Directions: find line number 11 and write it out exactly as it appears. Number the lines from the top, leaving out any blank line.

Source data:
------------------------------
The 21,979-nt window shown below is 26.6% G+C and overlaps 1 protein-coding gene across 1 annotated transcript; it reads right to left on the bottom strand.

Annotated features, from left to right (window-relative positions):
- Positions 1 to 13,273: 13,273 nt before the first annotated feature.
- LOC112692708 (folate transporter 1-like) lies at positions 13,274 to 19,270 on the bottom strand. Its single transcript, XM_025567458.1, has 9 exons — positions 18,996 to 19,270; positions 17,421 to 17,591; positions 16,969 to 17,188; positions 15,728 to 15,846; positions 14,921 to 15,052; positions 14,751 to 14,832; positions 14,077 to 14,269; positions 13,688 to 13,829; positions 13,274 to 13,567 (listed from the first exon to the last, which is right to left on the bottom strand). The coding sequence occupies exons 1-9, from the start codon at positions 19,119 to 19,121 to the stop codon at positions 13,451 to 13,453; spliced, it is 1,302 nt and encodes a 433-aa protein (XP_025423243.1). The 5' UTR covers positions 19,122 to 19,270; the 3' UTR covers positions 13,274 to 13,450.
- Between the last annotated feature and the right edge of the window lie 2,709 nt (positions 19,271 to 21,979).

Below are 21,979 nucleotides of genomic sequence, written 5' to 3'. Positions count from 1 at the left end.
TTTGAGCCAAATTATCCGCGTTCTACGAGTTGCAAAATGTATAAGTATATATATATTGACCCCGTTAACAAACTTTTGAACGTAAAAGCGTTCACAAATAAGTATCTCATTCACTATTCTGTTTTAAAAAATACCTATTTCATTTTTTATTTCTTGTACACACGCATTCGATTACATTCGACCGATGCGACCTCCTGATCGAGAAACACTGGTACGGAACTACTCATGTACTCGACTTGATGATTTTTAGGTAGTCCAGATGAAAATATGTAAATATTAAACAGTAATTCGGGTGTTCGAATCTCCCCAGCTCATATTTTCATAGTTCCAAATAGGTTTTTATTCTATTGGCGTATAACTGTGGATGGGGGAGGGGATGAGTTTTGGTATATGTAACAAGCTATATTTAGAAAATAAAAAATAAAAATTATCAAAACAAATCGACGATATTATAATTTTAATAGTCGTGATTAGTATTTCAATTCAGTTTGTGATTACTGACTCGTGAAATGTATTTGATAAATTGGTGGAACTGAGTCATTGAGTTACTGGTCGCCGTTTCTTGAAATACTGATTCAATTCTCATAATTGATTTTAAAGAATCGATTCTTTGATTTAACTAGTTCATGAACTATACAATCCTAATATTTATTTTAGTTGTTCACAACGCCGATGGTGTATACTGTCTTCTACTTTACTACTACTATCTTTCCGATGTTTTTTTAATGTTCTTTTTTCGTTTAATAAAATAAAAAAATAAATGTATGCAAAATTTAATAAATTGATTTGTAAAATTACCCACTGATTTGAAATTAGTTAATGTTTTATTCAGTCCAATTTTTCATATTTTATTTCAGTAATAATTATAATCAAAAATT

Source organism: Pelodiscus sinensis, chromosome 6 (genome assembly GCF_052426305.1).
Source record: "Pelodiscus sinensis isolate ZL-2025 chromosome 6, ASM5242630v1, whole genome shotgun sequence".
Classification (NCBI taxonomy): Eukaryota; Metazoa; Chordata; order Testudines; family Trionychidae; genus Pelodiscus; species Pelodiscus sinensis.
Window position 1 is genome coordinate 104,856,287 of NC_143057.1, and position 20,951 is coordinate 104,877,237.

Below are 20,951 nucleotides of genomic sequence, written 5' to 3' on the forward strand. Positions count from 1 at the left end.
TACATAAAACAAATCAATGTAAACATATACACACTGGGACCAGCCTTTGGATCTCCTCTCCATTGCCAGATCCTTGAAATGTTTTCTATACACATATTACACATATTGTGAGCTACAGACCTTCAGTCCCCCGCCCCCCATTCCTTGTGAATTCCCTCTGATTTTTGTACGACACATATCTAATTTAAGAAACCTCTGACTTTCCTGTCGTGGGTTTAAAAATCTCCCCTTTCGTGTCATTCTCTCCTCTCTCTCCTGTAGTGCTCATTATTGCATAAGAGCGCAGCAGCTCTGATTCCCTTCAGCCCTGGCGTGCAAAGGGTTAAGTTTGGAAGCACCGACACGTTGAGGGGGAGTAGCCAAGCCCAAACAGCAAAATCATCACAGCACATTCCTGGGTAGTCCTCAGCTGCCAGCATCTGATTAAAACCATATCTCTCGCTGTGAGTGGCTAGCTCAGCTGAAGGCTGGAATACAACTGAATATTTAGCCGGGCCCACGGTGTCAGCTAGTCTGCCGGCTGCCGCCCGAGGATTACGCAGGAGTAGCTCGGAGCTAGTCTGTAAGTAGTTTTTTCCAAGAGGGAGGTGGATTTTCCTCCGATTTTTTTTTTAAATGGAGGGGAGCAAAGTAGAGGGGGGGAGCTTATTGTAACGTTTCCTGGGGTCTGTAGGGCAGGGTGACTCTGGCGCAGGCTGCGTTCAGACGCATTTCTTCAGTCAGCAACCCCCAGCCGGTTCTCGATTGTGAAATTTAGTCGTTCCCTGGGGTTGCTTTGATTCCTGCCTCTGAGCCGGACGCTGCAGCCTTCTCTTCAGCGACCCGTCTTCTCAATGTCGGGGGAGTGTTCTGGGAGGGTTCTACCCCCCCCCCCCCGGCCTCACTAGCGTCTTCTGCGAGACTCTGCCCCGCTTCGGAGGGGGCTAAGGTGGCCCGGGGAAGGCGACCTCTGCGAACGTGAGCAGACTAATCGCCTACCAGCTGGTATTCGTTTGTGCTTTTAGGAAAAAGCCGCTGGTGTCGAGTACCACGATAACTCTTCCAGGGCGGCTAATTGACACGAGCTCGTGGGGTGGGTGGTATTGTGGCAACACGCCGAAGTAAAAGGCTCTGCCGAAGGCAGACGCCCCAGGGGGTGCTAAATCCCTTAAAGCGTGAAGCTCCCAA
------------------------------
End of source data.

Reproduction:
Window position 1 is genome coordinate 104,856,287 of NC_143057.1, and position 20,951 is coordinate 104,877,237.